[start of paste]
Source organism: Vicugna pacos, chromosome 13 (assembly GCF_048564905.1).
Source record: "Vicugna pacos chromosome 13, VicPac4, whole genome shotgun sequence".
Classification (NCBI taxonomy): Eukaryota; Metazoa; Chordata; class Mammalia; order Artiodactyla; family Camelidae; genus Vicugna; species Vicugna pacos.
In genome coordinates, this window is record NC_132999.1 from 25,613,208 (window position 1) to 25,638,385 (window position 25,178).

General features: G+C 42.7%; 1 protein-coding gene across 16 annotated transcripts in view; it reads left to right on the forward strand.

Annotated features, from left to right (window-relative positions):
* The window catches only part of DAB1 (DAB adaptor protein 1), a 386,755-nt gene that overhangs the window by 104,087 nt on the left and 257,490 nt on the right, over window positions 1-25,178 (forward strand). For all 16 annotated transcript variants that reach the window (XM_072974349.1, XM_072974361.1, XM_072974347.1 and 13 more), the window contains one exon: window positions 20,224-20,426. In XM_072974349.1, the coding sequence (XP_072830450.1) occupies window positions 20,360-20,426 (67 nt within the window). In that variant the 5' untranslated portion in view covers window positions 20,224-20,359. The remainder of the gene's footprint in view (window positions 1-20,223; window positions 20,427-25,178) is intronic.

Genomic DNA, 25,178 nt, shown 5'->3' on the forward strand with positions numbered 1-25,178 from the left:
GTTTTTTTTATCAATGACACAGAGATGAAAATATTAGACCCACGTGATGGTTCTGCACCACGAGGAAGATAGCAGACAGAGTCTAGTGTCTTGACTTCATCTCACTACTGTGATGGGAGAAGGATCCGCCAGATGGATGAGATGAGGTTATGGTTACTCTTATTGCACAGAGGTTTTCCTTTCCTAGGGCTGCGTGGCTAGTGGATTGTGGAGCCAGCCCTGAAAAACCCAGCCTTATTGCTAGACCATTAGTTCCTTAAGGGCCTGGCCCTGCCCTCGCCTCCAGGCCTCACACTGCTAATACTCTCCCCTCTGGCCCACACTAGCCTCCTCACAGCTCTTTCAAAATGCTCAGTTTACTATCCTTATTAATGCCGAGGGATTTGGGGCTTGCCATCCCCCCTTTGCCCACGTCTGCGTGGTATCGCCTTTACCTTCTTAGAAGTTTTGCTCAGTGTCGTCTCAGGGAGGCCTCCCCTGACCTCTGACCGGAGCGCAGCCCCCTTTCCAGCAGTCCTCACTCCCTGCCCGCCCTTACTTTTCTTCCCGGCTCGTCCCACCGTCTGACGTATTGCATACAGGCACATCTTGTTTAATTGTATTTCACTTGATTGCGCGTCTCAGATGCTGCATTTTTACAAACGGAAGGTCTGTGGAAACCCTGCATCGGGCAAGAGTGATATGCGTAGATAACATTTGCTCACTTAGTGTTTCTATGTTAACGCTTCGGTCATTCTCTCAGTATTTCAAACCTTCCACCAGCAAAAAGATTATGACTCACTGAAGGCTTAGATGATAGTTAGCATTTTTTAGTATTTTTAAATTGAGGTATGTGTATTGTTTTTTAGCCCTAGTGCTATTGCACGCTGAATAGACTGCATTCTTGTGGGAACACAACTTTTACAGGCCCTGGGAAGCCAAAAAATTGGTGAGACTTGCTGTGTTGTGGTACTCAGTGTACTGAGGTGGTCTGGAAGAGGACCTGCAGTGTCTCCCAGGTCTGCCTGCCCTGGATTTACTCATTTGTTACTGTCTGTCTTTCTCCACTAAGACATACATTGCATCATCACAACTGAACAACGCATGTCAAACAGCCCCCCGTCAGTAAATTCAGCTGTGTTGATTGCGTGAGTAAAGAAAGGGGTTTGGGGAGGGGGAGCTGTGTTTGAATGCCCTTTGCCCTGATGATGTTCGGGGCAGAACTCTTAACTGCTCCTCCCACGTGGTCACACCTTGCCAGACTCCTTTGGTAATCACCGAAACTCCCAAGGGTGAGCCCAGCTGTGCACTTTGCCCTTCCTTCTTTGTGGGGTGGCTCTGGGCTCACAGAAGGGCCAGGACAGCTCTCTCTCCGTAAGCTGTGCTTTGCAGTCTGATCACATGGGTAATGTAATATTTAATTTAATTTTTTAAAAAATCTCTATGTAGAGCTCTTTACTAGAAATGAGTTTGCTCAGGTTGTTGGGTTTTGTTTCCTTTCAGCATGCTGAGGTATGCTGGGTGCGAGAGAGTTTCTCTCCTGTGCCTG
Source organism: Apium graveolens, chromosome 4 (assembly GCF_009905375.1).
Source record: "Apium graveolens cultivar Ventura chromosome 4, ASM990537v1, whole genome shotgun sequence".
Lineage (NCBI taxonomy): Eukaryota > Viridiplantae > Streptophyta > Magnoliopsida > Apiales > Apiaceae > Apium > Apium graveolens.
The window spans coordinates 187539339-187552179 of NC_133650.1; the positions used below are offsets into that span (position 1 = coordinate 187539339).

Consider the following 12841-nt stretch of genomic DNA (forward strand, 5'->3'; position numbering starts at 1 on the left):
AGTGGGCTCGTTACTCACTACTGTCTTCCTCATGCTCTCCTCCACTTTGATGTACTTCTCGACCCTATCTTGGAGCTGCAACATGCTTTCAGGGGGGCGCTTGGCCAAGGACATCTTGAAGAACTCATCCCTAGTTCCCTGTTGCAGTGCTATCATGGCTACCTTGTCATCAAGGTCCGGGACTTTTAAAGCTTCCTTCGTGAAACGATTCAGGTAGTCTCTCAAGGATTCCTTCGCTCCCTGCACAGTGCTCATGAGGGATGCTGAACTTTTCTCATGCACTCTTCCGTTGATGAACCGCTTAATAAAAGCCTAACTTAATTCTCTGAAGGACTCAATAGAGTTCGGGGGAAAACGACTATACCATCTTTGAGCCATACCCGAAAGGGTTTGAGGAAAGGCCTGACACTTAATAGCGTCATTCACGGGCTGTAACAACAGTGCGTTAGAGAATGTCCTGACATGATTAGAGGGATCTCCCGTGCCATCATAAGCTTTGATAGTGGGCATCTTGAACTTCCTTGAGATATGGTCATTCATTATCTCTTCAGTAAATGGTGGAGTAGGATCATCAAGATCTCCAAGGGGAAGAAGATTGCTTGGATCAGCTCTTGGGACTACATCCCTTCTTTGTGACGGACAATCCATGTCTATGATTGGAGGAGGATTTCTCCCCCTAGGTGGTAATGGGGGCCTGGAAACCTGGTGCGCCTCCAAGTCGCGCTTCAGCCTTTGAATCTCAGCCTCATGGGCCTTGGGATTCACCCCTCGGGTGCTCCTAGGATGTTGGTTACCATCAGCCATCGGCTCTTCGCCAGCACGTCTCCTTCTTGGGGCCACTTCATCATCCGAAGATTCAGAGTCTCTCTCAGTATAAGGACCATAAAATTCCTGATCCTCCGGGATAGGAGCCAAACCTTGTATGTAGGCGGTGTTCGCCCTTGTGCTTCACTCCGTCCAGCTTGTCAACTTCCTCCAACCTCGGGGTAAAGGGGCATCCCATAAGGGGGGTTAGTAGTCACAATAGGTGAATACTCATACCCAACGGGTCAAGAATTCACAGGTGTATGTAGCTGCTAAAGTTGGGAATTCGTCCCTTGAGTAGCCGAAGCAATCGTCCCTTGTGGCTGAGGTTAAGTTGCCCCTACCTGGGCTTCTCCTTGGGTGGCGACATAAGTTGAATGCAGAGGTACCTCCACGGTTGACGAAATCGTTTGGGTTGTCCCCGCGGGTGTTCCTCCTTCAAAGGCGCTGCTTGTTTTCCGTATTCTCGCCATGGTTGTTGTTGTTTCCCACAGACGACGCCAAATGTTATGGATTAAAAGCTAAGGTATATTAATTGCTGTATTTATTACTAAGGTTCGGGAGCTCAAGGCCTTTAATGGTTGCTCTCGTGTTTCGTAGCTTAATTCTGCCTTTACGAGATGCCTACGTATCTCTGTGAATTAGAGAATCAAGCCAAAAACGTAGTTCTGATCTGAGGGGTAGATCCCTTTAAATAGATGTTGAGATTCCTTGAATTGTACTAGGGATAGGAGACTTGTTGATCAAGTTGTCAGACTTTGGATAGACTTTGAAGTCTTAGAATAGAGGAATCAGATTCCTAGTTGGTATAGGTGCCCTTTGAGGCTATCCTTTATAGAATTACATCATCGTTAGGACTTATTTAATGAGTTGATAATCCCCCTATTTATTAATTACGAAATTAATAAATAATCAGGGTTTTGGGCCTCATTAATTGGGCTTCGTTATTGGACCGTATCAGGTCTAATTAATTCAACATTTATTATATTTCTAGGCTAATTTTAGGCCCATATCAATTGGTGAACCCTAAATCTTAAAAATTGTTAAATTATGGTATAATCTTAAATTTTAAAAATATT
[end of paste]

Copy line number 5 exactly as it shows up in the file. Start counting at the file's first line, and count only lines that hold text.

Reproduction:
General features: G+C 42.7%; 1 protein-coding gene across 16 annotated transcripts in view; it reads left to right on the forward strand.